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July 31, 2004

Who's Got the Problem?

Michelle Malkin directs attention to a Mark Steyn column in which Mr. Steyn quotes an interesting reaction to Governor Schwarzenegger's comment, "If they don't have the guts to come up here in front of you and say, 'I don't want to represent you, I want to represent those special interests, the unions, the trial lawyers, and I want them to make the millions of dollars,' if they don't have the guts, I call them girlie men":

Up in Sacramento, they weren't happy. The governor's remark was 'as misogynist as it is anti-gay,' complained Mark Leno, a San Francisco assemblyman and chairman of the legislature's Lesbian, Gay, Bisexual, and Transgender Caucus. 'By playing to certain voters' discomfort with gender and sexuality, the governor has exposed himself as a divider, not a uniter.' 'Blatant homophobia,' agreed state senator Sheila Kuehl, also of the LGBT Caucus. 'It uses an image that is associated with gay men in an insulting way, and it was supposed to be an insult. That's very troubling that he would use such a homophobic way of trying to put down legislative leadership.'

Apart from the pro forma outrage, the comment that I italicized seems a good example of that sort of modern thinking that gets reality exactly backwards. How is it that the man who is basking in his strong masculinity and mocking a presumed lack thereof in his opposition is playing to "discomfort with gender and sexuality"? It would seem that the governor is more comfortable with those concepts than are the whiners and that his comment would appeal to voters who are similarly secure in their belief that men ought to be men.

Posted by Justin Katz at July 31, 2004 2:38 AM


The Governor of California certainly has a way with words. In essence he criticizes some in the legislature for not having the courage to admit that they are putting special interests ahead of what's best for their constituents. This is clearly an accusation he is free to make.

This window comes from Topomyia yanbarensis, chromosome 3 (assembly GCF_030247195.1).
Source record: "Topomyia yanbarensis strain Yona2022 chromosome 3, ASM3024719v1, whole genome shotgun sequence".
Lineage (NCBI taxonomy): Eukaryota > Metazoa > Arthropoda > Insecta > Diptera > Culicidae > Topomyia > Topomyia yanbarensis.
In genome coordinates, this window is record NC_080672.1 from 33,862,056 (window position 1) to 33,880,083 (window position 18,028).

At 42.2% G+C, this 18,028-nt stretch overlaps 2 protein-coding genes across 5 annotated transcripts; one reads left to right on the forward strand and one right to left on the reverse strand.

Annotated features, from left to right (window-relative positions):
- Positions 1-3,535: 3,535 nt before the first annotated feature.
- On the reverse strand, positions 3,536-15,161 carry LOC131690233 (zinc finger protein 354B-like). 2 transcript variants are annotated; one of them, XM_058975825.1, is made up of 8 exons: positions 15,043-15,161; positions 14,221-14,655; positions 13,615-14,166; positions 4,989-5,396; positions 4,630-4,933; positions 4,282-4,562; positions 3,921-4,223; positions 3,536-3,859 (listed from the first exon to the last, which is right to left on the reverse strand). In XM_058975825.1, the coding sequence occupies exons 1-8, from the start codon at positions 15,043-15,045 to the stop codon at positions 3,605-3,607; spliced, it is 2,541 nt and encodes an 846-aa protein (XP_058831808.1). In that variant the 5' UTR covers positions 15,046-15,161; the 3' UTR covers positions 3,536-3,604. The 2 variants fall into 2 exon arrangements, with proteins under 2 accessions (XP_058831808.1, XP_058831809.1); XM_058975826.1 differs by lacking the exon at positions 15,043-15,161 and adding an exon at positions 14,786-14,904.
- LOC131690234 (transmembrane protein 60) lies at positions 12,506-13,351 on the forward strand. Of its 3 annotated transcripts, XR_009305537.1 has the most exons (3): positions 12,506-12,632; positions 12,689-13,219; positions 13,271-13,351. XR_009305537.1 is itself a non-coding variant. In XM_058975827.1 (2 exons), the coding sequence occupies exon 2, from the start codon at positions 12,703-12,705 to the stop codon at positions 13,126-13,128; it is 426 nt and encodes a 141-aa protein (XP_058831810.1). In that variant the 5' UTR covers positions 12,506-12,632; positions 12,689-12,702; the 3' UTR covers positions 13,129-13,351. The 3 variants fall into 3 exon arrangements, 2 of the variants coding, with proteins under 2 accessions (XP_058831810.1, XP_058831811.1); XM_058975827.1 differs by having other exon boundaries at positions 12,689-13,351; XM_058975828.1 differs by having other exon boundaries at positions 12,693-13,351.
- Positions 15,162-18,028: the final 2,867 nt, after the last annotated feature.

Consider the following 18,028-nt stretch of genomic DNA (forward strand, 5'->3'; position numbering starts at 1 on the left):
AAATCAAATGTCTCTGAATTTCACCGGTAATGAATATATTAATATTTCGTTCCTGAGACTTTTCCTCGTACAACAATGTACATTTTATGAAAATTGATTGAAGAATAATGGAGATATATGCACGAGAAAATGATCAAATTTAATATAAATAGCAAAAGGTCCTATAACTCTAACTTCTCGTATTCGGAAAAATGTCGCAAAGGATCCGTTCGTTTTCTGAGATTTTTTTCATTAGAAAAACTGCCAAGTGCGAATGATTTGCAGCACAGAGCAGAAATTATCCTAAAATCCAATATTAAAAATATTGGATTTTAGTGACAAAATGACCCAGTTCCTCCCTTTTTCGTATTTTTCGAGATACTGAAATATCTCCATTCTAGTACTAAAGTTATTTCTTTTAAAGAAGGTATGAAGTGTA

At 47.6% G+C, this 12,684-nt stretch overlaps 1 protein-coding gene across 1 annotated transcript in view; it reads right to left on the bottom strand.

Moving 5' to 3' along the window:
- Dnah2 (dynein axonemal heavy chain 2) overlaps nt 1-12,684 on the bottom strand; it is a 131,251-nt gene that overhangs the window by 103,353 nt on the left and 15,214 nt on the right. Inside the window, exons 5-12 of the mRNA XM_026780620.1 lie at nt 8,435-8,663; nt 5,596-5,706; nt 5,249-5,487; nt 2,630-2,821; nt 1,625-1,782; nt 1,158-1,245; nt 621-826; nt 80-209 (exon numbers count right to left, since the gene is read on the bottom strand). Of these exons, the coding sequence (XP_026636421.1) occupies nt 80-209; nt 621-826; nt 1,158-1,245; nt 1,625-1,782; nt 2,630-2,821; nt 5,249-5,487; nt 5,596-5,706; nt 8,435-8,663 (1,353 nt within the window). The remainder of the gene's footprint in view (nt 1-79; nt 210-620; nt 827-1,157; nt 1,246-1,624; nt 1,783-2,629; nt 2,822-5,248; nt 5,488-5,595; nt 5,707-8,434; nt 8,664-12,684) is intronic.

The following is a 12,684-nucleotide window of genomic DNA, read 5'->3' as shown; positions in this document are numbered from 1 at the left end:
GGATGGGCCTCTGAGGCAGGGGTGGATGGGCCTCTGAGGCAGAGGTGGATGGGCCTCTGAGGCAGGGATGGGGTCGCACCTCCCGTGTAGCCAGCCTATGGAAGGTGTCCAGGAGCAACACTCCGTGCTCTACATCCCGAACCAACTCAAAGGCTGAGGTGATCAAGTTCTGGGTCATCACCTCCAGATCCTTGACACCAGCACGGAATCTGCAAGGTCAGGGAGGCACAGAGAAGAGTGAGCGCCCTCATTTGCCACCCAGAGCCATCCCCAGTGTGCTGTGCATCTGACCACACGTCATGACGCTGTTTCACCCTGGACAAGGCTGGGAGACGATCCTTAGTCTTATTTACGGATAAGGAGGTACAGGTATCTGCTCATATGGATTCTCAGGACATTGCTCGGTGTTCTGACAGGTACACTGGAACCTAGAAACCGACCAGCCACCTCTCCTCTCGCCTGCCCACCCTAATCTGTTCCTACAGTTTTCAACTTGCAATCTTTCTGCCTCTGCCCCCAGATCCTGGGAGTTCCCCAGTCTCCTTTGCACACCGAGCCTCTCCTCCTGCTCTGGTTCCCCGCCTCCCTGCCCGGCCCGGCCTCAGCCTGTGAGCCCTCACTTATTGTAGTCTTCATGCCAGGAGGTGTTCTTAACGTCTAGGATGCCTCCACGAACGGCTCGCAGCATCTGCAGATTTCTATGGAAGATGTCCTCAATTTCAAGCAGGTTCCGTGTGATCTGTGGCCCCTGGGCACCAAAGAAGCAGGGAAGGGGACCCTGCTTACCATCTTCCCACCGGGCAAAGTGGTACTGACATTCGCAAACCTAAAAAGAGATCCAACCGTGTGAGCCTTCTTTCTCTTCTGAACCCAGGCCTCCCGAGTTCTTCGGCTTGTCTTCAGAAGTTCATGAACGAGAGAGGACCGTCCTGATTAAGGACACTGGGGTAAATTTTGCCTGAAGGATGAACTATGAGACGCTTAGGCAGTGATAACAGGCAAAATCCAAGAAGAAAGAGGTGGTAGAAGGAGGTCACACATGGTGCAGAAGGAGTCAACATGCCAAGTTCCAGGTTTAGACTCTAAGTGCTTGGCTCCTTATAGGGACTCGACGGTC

He refers to them disparagingly as "girlie men" which is clearly meant to be an insult.

Yet this relies on two stereotypical assumptions:

Women (we all know full well) don't have the courage to...

Gays (we all know full well) don't have the courage to...

He not only holds the derogatory view that women and gays have insufficient courage, but assumes, for the insult to have full effect, that others hold these prejudicial stereotypical views as well.

An attempt to insult someone (presumably a man) by saying that he is "like a woman" or "like a gay" is certainly instead an insult to both women and gays.

But let's say that he meant the term "girlie men" to apply only to effeminate gays. Well, I'm certainly highly offended by that. Does this mean that my gay friend and fellow fighter pilot who serve our country well during the Vietnam era is to be used as an example of a person who lacks courage????

Posted by: Bill Ware at July 31, 2004 9:57 AM

Frankly, Bill, I have no idea where people are finding homosexuality in this jibe, except inasmuch as it reached some threshold at which victimization fetishists feel justified in playing the orientation card (witness the inapplicable standard truism that I italicized).

Your "like a woman" construction is only barely more applicable. It seems to me that there's a palpable difference between "girlie" and "womanly" — even "effeminate."

Like I said, I can't help but assess that it is those on the whining side of this issue who have "discomfort with gender and sexuality."

Posted by: Justin Katz at July 31, 2004 10:41 AM

Everyone here in Sacramento that I have talked to thinks that these few who are getting all riled up over the girlie-man comment need to get a sense of humor. Not one woman I talked to felt that it was insulting to women. They all took it as it was meant, that the Dems here need to stop being whimps and tackle the budget. And they really did NEED to get moving. They were stalling, pure and simple, trying to use scare tactics as usual by threatening vital services.

We are on to them here and the Gov was just pointing out who was accountable.

All I can say to those making a big deal out of this one is get a grip... and a sense of humor, for crying out loud. Stop your whining!

Posted by: Bonfire7 at August 1, 2004 12:08 AM

It also would have been funny if the guv had asked the legislators to stop acting like Rhode Island Republicans. But, then most of the country wouldn't have gotten it, I guess.

Posted by: Joel Thomas at August 1, 2004 6:15 PM

D'ya think that the whining is a form of stalling? We can't derail it, so let's see if we can't shame them with the whining gambit.

Posted by: Mike H. at August 1, 2004 7:02 PM